Cheap shots – an honored tradition
Well, it seems this year’s Aspen election is finally heating up. A few cheap shots, a few potshots, a couple of insults, a handful of misquotes and … sha-zam! It feels like an election.
We newspaper people love it, of course. It gives us something to put on the front page. (You always suspected that, didn’t you?) But, as a just plain citizen, I find the nasty stuff a little depressing.
I got a double dose of that feeling when I realized how many of this year’s election issues are the same ones we fought over last time around: Burlingame, the Entrance to Aspen.
It’s doubly depressing because it seems as if nasty fights never fade away – and because that last election campaign was a particularly unpleasant one.
I found myself thinking back to the fight over the Entrance to Aspen, remembering how vicious it got. I remembered my feeling back then that I was particularly amazed at the efforts of the anti-Straight-Shot people.
They were the ones who wanted to keep the highway on the current, S-curve alignment and I remember that they ran a particularly vicious campaign.
There were personal attacks, unfounded allegations … really, there were what seemed to be plain old flat-out lies – all in an effort to keep the highway right where it is.
And what really bothered me was the fact that these people seemed to be – certainly claimed to be – the “good-old, longtime locals.”
Actually, I knew most of them and they really were people who had been around for a long time.
That bothered me because, I confess, I tend to be one of those “remember the good old days” types and I’m enough of an Aspen chauvinist to feel that good-old longtime locals ought to be, you know, groovy.
I mean, people who have lived here a long time ought to be relaxed and happy and honest and intelligent. They ought to feel passionately about the issues, of course, but vicious personal attacks during a political campaign … well, it just didn’t feel right.
All that came back to me this week.
It bothered me. And then I remembered the very first Aspen political campaign I was ever involved in.
And that made me feel a lot better.
It was back in 1973. A group of us young idealistic types (pretty new in town, I must admit) had decided that the old guard that was running the city were too much in favor of development.
The way we saw it, they were looking to get as rich as possible, as quick as possible, and they didn’t care if they destroyed the town in the process.
We decided that Aspen had to be saved. So we got a friend of ours, a mountain-climbing ski bum who tended bar at Little Annie’s, to run for mayor.
In fact, this ski-bum bartender had a background in planning, with impressive academic credentials. He was the perfect candidate – young, smart, idealistic.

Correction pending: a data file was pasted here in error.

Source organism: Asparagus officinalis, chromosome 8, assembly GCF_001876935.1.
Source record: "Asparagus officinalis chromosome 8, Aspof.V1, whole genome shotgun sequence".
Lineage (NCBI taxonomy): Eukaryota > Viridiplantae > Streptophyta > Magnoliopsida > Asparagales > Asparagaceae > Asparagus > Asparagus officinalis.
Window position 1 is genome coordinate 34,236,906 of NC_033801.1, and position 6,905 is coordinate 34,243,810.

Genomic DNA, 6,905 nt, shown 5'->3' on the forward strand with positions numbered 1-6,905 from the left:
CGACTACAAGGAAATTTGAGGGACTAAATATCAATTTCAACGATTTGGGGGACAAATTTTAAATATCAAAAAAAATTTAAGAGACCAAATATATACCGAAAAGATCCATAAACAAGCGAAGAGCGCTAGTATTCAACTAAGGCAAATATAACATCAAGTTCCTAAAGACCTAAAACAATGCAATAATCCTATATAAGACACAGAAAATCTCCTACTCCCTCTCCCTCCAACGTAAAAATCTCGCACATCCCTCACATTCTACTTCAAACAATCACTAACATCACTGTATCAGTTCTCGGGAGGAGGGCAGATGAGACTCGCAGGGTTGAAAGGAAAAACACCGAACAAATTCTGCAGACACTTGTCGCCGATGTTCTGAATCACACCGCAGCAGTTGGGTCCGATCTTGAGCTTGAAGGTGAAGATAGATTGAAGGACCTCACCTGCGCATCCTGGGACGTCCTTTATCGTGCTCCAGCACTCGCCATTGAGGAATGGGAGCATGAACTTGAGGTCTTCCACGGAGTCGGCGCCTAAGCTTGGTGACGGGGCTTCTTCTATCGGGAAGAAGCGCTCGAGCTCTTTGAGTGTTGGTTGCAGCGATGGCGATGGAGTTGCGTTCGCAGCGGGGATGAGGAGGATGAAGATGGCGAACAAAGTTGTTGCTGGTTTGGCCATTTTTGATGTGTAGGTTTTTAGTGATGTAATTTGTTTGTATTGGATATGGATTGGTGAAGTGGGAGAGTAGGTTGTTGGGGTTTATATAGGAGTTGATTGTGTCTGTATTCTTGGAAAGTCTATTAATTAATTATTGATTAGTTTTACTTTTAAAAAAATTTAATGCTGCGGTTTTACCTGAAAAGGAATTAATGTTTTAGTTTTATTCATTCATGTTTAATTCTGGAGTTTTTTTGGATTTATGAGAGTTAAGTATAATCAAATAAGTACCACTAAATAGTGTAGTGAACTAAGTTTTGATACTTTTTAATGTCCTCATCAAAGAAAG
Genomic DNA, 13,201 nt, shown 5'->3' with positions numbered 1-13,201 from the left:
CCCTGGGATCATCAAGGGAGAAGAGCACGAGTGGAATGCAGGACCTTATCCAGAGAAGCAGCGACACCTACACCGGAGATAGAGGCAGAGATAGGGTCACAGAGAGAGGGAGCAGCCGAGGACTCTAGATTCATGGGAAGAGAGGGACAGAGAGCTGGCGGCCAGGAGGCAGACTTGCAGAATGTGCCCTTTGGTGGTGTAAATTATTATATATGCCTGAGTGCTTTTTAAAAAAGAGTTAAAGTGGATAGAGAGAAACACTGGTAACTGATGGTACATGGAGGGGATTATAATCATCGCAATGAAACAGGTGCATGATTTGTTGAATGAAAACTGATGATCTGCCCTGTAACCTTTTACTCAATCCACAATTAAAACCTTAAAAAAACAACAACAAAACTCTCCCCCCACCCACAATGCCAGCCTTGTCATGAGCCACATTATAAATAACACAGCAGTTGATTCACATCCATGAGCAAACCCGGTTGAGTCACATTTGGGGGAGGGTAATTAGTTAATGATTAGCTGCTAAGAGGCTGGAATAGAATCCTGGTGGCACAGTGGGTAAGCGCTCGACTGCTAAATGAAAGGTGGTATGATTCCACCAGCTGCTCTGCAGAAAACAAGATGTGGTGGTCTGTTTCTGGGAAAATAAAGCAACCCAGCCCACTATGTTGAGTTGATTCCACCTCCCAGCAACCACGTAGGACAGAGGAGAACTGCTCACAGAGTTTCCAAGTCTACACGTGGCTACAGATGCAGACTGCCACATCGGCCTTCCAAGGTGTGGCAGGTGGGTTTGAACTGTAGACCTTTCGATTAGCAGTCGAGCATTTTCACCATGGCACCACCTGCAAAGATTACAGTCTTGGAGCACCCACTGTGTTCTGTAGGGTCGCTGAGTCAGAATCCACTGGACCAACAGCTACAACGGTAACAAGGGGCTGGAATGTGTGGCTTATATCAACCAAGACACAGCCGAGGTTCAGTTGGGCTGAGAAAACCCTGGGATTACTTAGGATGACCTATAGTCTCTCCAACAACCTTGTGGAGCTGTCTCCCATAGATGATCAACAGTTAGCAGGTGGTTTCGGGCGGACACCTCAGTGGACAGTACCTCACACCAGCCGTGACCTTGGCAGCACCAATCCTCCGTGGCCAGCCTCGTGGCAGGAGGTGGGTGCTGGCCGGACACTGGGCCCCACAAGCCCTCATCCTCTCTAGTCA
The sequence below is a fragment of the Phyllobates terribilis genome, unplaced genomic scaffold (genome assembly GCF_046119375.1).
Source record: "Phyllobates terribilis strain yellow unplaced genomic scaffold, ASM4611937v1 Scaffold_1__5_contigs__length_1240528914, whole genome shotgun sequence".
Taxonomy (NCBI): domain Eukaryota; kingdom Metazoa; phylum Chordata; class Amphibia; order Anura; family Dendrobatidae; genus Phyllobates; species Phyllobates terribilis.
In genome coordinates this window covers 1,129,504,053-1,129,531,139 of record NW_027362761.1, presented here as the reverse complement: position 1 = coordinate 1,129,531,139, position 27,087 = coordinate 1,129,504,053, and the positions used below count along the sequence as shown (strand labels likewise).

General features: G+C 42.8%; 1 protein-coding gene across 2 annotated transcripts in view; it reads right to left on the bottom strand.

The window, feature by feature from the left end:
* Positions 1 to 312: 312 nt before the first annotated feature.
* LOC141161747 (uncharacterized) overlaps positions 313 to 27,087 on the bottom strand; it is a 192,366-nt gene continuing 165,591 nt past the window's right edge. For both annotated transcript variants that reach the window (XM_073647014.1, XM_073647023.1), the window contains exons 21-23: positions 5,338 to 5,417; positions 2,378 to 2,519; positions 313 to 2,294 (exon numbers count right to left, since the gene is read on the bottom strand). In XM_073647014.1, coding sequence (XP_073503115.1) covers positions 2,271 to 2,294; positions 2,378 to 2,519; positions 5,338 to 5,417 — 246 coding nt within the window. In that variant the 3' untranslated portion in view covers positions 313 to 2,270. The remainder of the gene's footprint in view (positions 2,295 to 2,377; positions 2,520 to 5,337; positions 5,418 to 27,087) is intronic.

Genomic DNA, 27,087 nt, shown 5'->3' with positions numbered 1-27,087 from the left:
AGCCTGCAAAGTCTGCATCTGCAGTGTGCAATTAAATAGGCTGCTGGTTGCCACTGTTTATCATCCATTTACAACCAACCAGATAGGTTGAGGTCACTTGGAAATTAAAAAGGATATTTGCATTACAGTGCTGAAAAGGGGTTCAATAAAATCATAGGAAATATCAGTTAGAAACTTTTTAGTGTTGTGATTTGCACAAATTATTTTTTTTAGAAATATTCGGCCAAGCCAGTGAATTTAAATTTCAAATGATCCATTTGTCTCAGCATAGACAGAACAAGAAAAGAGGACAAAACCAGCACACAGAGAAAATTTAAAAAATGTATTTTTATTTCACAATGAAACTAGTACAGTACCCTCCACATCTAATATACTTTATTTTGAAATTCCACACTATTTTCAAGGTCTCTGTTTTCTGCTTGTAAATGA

We ran a pretty strong campaign that focused on “issues” and “vision” and stuff like that.
The other candidate was a certified representative of the Old Guard, exactly the kind of guy who, we knew, was eager to sell the town down the river and let the developers run wild.
We felt like we were doing pretty well. We ran a lot of ads. We got a lot of endorsements. We were concentrating on Aspen’s future.
And then, not very many days before the election, I was amazed – shocked, really – to learn about a campaign mailing that had been sent out by a member of Aspen’s longtime local, intellectual, artistic community.
These were people, we were sure, who ought to absolutely understand and support our campaign and our candidate. These were people who ought to share our vision of protecting Aspen from runaway development.
So I was upset that this mailing was in support of our opponent.
But I was even more upset that it was vicious, a personal attack on our candidate that had nothing to do with any of the election issues.
And, because it had been sent out anonymously, it was actually illegal.
An illegal, anonymous, vicious personal attack. In support of the wrong candidate.
It really upset me.
In the end, our guy won the election. He served several terms as mayor through the mid-1970s – and Aspen either was or was not “saved.” Take your pick.
But, in any case, that personal attack didn’t really make any difference.
And, this week, when I thought back to that episode from 30 years ago, it cheered me up.
Not because we had won, despite the dirty politics.
It cheered me up because it reminded me that, in fact, nasty politics are a good-old, longtime Aspen tradition.
My friends who got so nasty about the Straight Shot/S-Curves vote weren’t betraying the Aspen Spirit. They were keeping it alive.
So carry on – and let the cheap shots fall where they may.
Andy Stone is former editor of The Aspen Times. His e-mail address is firstname.lastname@example.org.
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